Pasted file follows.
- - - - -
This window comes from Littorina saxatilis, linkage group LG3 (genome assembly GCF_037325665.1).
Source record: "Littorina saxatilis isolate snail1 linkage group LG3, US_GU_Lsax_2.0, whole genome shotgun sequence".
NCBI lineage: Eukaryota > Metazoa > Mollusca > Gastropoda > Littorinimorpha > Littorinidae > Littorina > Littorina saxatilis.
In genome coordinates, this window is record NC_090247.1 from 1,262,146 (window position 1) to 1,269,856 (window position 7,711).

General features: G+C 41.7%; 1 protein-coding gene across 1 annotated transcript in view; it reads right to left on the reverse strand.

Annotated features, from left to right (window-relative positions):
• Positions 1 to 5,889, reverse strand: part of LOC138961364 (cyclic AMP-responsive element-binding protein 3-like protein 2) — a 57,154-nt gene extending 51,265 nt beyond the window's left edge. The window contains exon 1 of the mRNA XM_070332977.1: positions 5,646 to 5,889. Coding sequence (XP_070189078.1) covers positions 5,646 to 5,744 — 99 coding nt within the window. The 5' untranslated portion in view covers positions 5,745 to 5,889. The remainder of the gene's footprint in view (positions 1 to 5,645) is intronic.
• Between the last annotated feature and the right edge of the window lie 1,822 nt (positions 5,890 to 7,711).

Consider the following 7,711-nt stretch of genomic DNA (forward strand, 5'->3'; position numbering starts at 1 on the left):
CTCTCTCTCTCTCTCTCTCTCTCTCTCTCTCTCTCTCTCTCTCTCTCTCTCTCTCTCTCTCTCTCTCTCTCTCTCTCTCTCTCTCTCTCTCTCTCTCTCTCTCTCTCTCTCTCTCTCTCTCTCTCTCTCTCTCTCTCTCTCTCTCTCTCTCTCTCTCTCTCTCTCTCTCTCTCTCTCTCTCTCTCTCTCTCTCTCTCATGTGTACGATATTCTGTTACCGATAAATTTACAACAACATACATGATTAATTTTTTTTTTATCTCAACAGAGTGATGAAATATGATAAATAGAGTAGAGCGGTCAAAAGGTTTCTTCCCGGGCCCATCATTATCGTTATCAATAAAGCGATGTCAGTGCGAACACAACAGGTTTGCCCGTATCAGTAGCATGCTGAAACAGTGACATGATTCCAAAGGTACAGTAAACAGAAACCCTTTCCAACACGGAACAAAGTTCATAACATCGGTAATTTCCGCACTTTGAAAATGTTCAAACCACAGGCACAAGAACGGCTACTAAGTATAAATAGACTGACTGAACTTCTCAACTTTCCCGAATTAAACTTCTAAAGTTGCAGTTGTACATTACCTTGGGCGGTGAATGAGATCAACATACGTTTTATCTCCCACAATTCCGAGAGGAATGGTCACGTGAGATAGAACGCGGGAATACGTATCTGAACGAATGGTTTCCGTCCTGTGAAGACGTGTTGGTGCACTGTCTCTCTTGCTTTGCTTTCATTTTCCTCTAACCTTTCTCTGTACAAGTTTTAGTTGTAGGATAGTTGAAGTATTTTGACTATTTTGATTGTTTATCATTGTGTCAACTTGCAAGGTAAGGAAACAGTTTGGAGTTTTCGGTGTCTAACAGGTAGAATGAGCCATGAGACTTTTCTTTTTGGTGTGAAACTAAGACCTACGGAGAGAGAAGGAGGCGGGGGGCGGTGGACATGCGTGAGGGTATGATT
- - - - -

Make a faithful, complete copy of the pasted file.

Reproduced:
This window comes from Littorina saxatilis, linkage group LG3 (genome assembly GCF_037325665.1).
Source record: "Littorina saxatilis isolate snail1 linkage group LG3, US_GU_Lsax_2.0, whole genome shotgun sequence".
NCBI lineage: Eukaryota > Metazoa > Mollusca > Gastropoda > Littorinimorpha > Littorinidae > Littorina > Littorina saxatilis.
In genome coordinates, this window is record NC_090247.1 from 1,262,146 (window position 1) to 1,269,856 (window position 7,711).

General features: G+C 41.7%; 1 protein-coding gene across 1 annotated transcript in view; it reads right to left on the reverse strand.

Annotated features, from left to right (window-relative positions):
• Positions 1 to 5,889, reverse strand: part of LOC138961364 (cyclic AMP-responsive element-binding protein 3-like protein 2) — a 57,154-nt gene extending 51,265 nt beyond the window's left edge. The window contains exon 1 of the mRNA XM_070332977.1: positions 5,646 to 5,889. Coding sequence (XP_070189078.1) covers positions 5,646 to 5,744 — 99 coding nt within the window. The 5' untranslated portion in view covers positions 5,745 to 5,889. The remainder of the gene's footprint in view (positions 1 to 5,645) is intronic.
• Between the last annotated feature and the right edge of the window lie 1,822 nt (positions 5,890 to 7,711).

Consider the following 7,711-nt stretch of genomic DNA (forward strand, 5'->3'; position numbering starts at 1 on the left):
CTCTCTCTCTCTCTCTCTCTCTCTCTCTCTCTCTCTCTCTCTCTCTCTCTCTCTCTCTCTCTCTCTCTCTCTCTCTCTCTCTCTCTCTCTCTCTCTCTCTCTCTCTCTCTCTCTCTCTCTCTCTCTCTCTCTCTCTCTCTCTCTCTCTCTCTCTCTCTCTCTCTCTCTCTCTCTCTCTCTCTCTCTCTCTCTCTCTCATGTGTACGATATTCTGTTACCGATAAATTTACAACAACATACATGATTAATTTTTTTTTTATCTCAACAGAGTGATGAAATATGATAAATAGAGTAGAGCGGTCAAAAGGTTTCTTCCCGGGCCCATCATTATCGTTATCAATAAAGCGATGTCAGTGCGAACACAACAGGTTTGCCCGTATCAGTAGCATGCTGAAACAGTGACATGATTCCAAAGGTACAGTAAACAGAAACCCTTTCCAACACGGAACAAAGTTCATAACATCGGTAATTTCCGCACTTTGAAAATGTTCAAACCACAGGCACAAGAACGGCTACTAAGTATAAATAGACTGACTGAACTTCTCAACTTTCCCGAATTAAACTTCTAAAGTTGCAGTTGTACATTACCTTGGGCGGTGAATGAGATCAACATACGTTTTATCTCCCACAATTCCGAGAGGAATGGTCACGTGAGATAGAACGCGGGAATACGTATCTGAACGAATGGTTTCCGTCCTGTGAAGACGTGTTGGTGCACTGTCTCTCTTGCTTTGCTTTCATTTTCCTCTAACCTTTCTCTGTACAAGTTTTAGTTGTAGGATAGTTGAAGTATTTTGACTATTTTGATTGTTTATCATTGTGTCAACTTGCAAGGTAAGGAAACAGTTTGGAGTTTTCGGTGTCTAACAGGTAGAATGAGCCATGAGACTTTTCTTTTTGGTGTGAAACTAAGACCTACGGAGAGAGAAGGAGGCGGGGGGCGGTGGACATGCGTGAGGGTATGATT